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Pakistan's president: Taliban's days appear numbered

Updated:
ISLAMABAD, Pakistan (AP) - Pakistan's president said Monday he believes the United States will launch a military strike against Afghanistan, after the Taliban's supreme leader told the Afghan people that ``Americans don't have the courage to come here.''

The Pakistani president, Gen. Pervez Musharraf, told the British Broadcasting Corp. that ``it appears that the United States will take action in Afghanistan.'' Asked if the Taliban's days are numbered, he replied: ``It appears so.''

``It appears that the United States will take action in Afghanistan, and we have conveyed this to the Taliban,'' Musharraf said, referring to the Islamic militia that rules most of Afghanistan and refuses to hand over Osama bin Laden, the prime suspect in the Sept. 11 terror attacks in the United States.

He added that Pakistan had tried its best to head off a confrontation over bin Laden and the Saudi exile's lieutenants.

In Afghanistan's beleaguered capital, Kabul, meanwhile, the first World Food Program convoy since the start of the crisis arrived Monday. Eight trucks carrying 218 tons of wheat made it through to the city after a bone-jarring journey over rutted roads, WFP spokesman Khalid Mansour said in neighboring Pakistan.

A U.N. humanitarian aid delivery of 40 tons of food and other supplies for Afghan children also arrived in Turkmenistan, which shares a 459-mile border with Afghanistan.

Mullah Mohammed Omar, the Taliban's supreme leader, denied any role in the terrorist attacks and blamed them on unspecified U.S. policies. In an interview with Taliban-run Kabul Radio, he repeatedly warned the United States to ``think and think again'' about attacking Afghanistan, which drove out Soviet invaders with U.S. assistance in the 1979-89 war.

``Americans don't have the courage to come here,'' he said.

Britain, meanwhile, has frozen $88 million in assets linked to the Taliban, Britain's Treasury said Monday. The actions included a ``substantial'' amount located in a European bank in London.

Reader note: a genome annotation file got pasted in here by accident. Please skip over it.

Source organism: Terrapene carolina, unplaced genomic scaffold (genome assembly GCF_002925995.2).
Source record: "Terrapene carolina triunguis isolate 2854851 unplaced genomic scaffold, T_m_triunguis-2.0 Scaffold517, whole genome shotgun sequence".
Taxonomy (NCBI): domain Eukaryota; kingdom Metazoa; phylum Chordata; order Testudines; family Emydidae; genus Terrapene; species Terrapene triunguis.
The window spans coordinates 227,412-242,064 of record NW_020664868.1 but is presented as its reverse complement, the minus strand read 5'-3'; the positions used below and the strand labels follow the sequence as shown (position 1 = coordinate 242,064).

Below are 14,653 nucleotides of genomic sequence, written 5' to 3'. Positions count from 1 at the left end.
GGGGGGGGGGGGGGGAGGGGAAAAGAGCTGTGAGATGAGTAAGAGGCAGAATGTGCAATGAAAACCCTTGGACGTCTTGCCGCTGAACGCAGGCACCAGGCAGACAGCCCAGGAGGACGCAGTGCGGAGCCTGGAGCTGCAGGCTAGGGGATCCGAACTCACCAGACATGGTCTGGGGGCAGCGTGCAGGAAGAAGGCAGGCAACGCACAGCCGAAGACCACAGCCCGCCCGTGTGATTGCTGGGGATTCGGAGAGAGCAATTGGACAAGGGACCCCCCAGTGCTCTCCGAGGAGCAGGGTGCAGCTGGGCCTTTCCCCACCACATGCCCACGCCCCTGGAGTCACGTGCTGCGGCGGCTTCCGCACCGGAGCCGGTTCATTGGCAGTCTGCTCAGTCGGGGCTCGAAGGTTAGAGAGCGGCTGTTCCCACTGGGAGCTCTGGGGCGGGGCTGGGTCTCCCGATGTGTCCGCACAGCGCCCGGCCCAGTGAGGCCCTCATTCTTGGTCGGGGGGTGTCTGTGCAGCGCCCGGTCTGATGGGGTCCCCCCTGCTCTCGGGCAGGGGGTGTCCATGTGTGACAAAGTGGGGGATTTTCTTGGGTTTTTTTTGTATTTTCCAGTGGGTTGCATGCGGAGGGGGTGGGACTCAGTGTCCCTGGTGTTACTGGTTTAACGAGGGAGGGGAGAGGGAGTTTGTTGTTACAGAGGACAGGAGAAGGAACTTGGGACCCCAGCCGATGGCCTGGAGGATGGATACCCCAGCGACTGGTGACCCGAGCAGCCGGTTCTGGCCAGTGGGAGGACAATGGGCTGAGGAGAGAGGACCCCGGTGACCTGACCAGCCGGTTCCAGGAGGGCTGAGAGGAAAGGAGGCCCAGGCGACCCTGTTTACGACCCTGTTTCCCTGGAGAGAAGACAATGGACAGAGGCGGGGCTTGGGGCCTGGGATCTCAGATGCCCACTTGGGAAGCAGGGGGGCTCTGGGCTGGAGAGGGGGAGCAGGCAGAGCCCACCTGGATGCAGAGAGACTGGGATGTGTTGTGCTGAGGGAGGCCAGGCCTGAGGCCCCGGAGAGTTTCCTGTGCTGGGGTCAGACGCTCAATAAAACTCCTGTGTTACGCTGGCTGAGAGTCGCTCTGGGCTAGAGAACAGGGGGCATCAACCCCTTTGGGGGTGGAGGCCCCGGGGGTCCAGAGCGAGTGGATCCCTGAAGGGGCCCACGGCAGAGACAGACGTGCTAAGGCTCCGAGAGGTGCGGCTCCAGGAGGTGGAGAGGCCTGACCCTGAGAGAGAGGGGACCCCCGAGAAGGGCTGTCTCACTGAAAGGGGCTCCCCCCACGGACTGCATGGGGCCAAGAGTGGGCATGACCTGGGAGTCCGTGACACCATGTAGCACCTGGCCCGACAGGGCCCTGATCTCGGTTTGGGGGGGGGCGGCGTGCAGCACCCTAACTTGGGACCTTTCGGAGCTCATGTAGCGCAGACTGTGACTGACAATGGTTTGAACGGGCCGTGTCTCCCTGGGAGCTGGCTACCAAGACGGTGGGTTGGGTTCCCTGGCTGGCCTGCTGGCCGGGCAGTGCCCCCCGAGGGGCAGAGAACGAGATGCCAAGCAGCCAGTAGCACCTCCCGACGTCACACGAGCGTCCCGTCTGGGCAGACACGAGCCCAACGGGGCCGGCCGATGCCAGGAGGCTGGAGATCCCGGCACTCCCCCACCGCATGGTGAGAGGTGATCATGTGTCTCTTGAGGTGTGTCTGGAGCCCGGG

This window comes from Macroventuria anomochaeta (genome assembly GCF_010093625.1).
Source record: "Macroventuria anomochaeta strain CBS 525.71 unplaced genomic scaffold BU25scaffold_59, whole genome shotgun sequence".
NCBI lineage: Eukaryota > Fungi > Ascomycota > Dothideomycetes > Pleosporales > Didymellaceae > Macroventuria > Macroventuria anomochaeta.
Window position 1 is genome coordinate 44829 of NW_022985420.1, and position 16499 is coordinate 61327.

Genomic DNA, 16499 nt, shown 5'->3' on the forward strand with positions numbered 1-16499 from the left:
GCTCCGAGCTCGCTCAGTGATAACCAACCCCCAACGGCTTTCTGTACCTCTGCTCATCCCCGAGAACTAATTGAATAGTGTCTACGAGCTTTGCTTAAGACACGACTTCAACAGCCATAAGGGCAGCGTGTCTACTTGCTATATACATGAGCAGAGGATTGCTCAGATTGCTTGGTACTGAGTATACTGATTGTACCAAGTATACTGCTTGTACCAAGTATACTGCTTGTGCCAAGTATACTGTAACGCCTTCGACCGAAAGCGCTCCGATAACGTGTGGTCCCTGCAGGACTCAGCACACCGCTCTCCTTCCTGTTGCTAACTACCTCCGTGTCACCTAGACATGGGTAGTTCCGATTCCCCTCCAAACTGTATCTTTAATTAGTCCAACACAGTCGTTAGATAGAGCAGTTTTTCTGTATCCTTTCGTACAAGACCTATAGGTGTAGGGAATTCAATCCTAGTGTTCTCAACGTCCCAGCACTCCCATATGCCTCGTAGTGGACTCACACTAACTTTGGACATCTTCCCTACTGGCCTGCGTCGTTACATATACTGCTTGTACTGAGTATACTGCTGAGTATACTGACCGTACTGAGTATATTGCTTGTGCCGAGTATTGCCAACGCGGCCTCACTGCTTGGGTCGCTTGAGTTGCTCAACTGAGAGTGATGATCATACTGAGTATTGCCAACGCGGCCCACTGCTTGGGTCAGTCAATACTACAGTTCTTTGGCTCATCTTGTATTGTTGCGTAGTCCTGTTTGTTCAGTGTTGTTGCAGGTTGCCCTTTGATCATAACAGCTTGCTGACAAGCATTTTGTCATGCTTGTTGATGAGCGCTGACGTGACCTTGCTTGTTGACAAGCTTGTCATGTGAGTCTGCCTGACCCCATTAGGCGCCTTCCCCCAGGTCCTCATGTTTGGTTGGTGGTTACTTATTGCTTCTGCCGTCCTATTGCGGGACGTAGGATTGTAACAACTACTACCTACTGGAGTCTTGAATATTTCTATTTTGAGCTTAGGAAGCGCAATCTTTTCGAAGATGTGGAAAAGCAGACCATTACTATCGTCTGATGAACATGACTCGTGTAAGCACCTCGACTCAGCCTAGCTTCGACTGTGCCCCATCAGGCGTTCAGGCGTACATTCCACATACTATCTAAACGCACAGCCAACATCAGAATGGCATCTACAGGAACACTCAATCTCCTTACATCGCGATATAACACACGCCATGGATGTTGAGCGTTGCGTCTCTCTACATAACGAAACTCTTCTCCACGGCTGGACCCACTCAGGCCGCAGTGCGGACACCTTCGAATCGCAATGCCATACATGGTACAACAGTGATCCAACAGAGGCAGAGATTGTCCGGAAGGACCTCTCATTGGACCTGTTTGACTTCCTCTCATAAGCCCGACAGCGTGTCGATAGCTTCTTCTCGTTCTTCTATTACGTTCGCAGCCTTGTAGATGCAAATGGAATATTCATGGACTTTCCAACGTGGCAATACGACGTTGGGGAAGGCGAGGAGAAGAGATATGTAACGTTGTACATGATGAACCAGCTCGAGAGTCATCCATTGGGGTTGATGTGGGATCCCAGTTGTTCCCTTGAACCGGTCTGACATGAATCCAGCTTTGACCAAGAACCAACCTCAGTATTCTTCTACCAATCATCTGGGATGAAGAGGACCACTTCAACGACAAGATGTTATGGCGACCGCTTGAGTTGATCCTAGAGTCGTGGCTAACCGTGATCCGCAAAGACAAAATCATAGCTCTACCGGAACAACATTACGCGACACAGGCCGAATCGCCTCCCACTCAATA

Musharraf told CNN in an interview aired Sunday that hopes that the Taliban will hand over bin Laden and accede to other U.S. demands are ``very dim.''

Musharraf confirmed the United States had asked Pakistan to share its intelligence on the Taliban and bin Laden and had requested permission to use Pakistani air space and logistics facilities.

The Pakistani leader also said he was confident about the security of his country's nuclear facilities, saying ``there is no chance of these assets falling into the hands of extremists.''

Pakistan has lent its backing to the United States in the confrontation over bin Laden, but outbursts of anti-American sentiment have the government worried. At a rally near the volatile border city of Peshawar on Monday, a prominent Pakistani cleric told hundreds of followers to kill any American they can find if Afghanistan comes under attack.

The Taliban, meanwhile, cracked down on any of their own citizens thought to sympathize with the enemy.

Taliban authorities, in a statement distributed by the Afghan Islamic Press, said six men were arrested for distributing pamphlets supporting the United States and Afghanistan's exiled king _ a crime that could be punishable by death. Top clerics from three provinces also issued an edict Sunday saying any Afghan believed to sympathize with the United States or the former king should be heavily fined and have their house burned down.

Fighting continued in the north of Afghanistan, with one district whose capture the opposition alliance had reported on Sunday apparently changing hands again. Taliban officials quoted by the private Afghan Islamic Press, a private news agency close to the Taliban, said their fighters had retaken the district of Qadis in northeastern Bagdis province.
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